Cranberries Rank High in Antioxidants; The information fromTurkey Side Dish Contains Disease-Fighting Nutrients, New Research
Posted Sep 11 2009 4:58pm
There are over 4,000 known phenols in plants that help protect plants against oxidative damage from the sun and other environmental insults. In plant-based foods, phenols provide a characteristically bitter flavor. When eaten, phenols may help protect against heart disease, certain cancers and other diseases associated with aging.
Cranberries, pears, grapes, apples and blueberries are among those analyzed with the greatest phenol content, reports Joe Vinson, Ph.D., professor of chemistry at the University of Scranton in Scranton, Penn. in the November 19, 2001 issue of the Journal of Agricultural and Food Chemistry. Vinson measured the quantity and quality of phenols, the most potent type of antioxidant isolated in foods.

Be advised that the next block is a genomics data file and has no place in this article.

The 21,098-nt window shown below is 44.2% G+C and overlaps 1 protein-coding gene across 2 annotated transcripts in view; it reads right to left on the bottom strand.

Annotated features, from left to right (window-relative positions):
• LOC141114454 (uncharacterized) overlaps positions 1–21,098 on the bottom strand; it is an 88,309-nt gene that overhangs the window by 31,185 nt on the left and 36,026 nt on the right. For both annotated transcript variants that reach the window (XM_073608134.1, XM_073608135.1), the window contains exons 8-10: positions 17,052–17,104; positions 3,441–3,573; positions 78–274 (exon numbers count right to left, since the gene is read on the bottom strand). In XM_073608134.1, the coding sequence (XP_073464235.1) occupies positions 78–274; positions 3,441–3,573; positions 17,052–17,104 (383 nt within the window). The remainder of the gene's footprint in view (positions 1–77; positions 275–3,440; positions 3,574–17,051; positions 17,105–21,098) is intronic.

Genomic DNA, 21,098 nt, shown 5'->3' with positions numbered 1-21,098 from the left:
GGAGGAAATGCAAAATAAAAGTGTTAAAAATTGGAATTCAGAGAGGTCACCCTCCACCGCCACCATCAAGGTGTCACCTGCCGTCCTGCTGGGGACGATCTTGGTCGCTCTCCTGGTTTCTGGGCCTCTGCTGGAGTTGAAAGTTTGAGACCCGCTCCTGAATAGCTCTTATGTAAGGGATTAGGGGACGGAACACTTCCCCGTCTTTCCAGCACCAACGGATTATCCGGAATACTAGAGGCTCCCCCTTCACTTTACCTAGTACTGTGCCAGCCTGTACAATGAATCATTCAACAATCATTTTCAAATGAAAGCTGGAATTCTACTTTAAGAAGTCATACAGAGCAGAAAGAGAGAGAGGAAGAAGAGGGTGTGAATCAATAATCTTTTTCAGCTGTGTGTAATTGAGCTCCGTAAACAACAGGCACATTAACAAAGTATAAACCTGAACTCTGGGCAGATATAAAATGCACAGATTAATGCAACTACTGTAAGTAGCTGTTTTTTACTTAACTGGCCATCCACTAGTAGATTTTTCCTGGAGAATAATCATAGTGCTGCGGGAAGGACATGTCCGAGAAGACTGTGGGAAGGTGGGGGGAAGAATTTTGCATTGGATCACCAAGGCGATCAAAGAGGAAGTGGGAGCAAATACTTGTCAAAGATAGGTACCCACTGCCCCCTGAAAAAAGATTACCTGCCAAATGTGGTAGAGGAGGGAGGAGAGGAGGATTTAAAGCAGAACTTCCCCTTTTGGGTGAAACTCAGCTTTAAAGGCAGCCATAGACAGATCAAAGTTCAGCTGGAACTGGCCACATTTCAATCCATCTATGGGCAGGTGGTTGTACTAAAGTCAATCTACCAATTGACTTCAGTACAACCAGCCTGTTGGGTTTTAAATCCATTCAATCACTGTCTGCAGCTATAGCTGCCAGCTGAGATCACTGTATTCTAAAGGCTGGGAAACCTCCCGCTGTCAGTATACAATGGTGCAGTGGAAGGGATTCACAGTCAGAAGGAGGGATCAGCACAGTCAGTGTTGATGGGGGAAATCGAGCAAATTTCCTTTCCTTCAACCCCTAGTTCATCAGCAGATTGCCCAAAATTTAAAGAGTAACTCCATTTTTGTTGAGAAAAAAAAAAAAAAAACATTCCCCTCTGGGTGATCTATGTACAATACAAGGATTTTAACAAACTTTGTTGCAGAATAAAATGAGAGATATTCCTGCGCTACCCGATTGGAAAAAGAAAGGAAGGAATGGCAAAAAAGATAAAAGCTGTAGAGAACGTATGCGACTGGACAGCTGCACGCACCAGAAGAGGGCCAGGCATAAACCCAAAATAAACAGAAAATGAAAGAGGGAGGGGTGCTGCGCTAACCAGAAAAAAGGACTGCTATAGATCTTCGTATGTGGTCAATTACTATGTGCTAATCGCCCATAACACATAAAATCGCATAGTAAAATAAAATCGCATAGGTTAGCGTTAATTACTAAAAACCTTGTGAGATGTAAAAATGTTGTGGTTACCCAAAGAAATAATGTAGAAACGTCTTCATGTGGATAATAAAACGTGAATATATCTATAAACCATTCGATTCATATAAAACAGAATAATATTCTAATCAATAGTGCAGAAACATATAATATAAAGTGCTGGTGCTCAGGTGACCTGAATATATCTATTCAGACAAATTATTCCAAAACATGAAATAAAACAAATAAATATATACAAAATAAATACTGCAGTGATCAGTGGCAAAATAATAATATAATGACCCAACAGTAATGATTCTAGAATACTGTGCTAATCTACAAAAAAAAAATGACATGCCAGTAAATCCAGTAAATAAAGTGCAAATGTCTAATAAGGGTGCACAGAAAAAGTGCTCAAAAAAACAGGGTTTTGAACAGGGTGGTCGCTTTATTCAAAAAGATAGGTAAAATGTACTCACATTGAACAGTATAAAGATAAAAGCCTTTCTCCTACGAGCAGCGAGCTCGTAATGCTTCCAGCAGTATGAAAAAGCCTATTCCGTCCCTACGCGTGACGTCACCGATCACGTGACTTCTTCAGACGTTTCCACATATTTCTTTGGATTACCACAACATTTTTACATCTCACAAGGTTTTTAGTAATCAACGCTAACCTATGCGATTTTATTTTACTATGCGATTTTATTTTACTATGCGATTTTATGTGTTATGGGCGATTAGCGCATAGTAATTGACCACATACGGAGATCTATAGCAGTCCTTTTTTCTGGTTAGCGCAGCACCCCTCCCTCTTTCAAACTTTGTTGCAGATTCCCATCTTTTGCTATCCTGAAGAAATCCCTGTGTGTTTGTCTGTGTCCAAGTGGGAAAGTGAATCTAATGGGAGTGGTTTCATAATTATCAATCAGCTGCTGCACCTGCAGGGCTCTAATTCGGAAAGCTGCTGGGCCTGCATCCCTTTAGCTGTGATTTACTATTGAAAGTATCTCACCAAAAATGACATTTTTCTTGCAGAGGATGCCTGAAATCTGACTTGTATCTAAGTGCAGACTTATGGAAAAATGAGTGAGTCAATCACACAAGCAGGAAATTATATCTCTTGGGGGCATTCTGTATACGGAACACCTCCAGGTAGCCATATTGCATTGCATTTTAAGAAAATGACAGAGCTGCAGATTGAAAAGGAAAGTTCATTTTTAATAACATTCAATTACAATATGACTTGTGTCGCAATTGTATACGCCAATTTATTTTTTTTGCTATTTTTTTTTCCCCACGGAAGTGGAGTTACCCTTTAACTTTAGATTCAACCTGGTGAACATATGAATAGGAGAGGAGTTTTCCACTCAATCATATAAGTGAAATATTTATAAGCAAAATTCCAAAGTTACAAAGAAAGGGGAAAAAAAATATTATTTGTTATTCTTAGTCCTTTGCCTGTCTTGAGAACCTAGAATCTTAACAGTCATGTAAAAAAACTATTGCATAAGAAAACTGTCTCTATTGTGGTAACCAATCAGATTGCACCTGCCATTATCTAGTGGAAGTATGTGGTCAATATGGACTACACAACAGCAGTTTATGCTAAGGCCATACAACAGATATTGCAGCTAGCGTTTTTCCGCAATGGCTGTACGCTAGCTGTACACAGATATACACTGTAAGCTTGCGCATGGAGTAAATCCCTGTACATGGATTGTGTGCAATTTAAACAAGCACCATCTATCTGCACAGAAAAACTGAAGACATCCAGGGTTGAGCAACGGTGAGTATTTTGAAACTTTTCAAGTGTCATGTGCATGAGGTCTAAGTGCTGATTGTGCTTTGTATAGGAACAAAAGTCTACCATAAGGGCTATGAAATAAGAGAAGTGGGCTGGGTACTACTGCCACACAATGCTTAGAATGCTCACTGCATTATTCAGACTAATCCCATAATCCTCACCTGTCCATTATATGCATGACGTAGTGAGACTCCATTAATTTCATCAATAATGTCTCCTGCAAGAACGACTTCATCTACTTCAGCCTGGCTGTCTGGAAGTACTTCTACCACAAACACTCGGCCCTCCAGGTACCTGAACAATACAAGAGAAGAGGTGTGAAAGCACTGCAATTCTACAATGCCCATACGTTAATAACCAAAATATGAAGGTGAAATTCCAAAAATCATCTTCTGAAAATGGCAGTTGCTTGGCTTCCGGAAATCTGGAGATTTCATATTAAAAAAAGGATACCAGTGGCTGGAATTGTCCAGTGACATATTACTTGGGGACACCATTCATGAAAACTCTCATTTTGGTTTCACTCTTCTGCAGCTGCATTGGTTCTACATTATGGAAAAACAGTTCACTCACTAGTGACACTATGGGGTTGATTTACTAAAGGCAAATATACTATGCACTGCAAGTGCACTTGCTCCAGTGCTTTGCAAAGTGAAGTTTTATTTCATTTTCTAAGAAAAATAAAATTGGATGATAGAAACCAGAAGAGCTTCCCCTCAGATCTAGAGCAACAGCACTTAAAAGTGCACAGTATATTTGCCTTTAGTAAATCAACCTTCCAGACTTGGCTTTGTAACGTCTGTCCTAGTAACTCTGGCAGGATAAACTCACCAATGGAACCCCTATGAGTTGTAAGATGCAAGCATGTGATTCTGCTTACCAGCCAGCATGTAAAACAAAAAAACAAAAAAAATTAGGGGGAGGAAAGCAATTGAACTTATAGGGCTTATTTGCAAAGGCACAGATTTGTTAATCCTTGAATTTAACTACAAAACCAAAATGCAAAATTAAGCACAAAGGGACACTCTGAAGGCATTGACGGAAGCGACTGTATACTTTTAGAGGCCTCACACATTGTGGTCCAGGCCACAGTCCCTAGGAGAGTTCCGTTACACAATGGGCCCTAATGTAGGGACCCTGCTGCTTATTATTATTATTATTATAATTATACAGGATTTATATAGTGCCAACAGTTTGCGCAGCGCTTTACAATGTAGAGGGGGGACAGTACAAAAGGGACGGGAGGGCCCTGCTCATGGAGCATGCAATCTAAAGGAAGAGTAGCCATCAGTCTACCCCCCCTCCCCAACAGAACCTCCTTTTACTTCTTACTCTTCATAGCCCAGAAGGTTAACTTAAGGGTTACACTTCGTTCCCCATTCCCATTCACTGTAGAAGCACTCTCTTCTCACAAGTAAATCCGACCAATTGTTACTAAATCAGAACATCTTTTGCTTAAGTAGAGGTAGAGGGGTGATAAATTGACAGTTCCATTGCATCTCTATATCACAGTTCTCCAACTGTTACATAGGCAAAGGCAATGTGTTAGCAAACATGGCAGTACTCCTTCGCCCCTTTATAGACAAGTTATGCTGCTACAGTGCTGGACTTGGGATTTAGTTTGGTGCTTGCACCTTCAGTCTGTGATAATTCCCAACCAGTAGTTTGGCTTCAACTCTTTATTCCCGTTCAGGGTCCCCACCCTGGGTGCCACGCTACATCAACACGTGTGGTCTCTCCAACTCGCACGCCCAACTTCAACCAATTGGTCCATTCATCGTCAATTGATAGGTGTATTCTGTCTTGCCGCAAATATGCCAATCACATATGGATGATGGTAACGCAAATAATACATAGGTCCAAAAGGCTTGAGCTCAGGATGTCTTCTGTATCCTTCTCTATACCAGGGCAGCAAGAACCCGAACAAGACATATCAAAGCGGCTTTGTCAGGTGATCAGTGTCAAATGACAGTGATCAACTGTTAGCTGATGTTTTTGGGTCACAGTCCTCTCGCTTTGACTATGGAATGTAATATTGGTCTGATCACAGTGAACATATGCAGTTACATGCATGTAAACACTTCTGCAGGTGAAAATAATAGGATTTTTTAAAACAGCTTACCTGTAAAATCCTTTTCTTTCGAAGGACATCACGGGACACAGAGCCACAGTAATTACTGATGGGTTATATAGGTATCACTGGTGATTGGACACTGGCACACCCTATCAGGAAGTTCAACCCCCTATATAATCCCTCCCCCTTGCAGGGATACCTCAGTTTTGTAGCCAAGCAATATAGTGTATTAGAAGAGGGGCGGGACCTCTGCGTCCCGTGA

“On both a gram-weight and serving size basis, cranberries were the richest source of antioxidant phenols. Cranberries are loaded with antioxidants and should be eaten more often,” advises Vinson. The tiny, crimson berries are readily eaten over the holidays, but are under- consumed at other times of the year. Although fresh cranberries are not available year-round, the antioxidant content of cranberries is retained during freezing or processing into sauces, dried fruit or juice. Fresh and dried cranberries, followed by sauce have the most antioxidants. Cranberry juice drinks containing at least 27% cranberry juice also supply significant amounts of phenols when consumed regularly.